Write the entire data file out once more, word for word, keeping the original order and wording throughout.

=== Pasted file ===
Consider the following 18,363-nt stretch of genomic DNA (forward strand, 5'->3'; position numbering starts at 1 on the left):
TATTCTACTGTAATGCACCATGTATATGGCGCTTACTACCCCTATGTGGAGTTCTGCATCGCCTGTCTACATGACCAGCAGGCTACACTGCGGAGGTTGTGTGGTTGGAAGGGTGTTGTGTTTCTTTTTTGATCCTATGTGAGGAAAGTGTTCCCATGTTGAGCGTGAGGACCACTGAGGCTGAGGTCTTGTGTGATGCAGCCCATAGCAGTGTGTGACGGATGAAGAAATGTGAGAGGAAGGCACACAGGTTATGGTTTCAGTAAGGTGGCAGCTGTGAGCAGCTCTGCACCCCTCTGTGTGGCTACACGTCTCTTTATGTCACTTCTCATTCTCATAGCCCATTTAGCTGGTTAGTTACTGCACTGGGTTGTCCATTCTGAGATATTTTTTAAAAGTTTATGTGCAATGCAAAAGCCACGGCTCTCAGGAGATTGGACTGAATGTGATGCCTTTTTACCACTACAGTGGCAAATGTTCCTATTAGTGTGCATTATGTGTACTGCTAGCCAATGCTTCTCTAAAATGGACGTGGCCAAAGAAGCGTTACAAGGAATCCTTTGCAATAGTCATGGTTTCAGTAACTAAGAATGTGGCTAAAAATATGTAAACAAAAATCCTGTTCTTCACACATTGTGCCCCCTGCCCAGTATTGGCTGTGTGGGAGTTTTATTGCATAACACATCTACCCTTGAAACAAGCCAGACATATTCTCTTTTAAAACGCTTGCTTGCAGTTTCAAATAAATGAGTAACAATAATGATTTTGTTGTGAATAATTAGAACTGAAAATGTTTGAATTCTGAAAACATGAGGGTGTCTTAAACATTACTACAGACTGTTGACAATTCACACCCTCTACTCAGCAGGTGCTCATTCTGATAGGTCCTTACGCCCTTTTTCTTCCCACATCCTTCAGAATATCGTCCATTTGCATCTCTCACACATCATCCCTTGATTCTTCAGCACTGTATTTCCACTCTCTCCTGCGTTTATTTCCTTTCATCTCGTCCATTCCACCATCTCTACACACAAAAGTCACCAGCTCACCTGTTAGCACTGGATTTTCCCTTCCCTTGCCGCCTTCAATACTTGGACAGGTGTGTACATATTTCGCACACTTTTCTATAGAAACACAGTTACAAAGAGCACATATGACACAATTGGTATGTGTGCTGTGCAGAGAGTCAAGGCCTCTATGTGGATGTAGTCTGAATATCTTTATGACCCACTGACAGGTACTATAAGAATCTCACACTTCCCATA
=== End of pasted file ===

Consider the following 18,363-nt stretch of genomic DNA (forward strand, 5'->3'; position numbering starts at 1 on the left):
TATTCTACTGTAATGCACCATGTATATGGCGCTTACTACCCCTATGTGGAGTTCTGCATCGCCTGTCTACATGACCAGCAGGCTACACTGCGGAGGTTGTGTGGTTGGAAGGGTGTTGTGTTTCTTTTTTGATCCTATGTGAGGAAAGTGTTCCCATGTTGAGCGTGAGGACCACTGAGGCTGAGGTCTTGTGTGATGCAGCCCATAGCAGTGTGTGACGGATGAAGAAATGTGAGAGGAAGGCACACAGGTTATGGTTTCAGTAAGGTGGCAGCTGTGAGCAGCTCTGCACCCCTCTGTGTGGCTACACGTCTCTTTATGTCACTTCTCATTCTCATAGCCCATTTAGCTGGTTAGTTACTGCACTGGGTTGTCCATTCTGAGATATTTTTTAAAAGTTTATGTGCAATGCAAAAGCCACGGCTCTCAGGAGATTGGACTGAATGTGATGCCTTTTTACCACTACAGTGGCAAATGTTCCTATTAGTGTGCATTATGTGTACTGCTAGCCAATGCTTCTCTAAAATGGACGTGGCCAAAGAAGCGTTACAAGGAATCCTTTGCAATAGTCATGGTTTCAGTAACTAAGAATGTGGCTAAAAATATGTAAACAAAAATCCTGTTCTTCACACATTGTGCCCCCTGCCCAGTATTGGCTGTGTGGGAGTTTTATTGCATAACACATCTACCCTTGAAACAAGCCAGACATATTCTCTTTTAAAACGCTTGCTTGCAGTTTCAAATAAATGAGTAACAATAATGATTTTGTTGTGAATAATTAGAACTGAAAATGTTTGAATTCTGAAAACATGAGGGTGTCTTAAACATTACTACAGACTGTTGACAATTCACACCCTCTACTCAGCAGGTGCTCATTCTGATAGGTCCTTACGCCCTTTTTCTTCCCACATCCTTCAGAATATCGTCCATTTGCATCTCTCACACATCATCCCTTGATTCTTCAGCACTGTATTTCCACTCTCTCCTGCGTTTATTTCCTTTCATCTCGTCCATTCCACCATCTCTACACACAAAAGTCACCAGCTCACCTGTTAGCACTGGATTTTCCCTTCCCTTGCCGCCTTCAATACTTGGACAGGTGTGTACATATTTCGCACACTTTTCTATAGAAACACAGTTACAAAGAGCACATATGACACAATTGGTATGTGTGCTGTGCAGAGAGTCAAGGCCTCTATGTGGATGTAGTCTGAATATCTTTATGACCCACTGACAGGTACTATAAGAATCTCACACTTCCCATA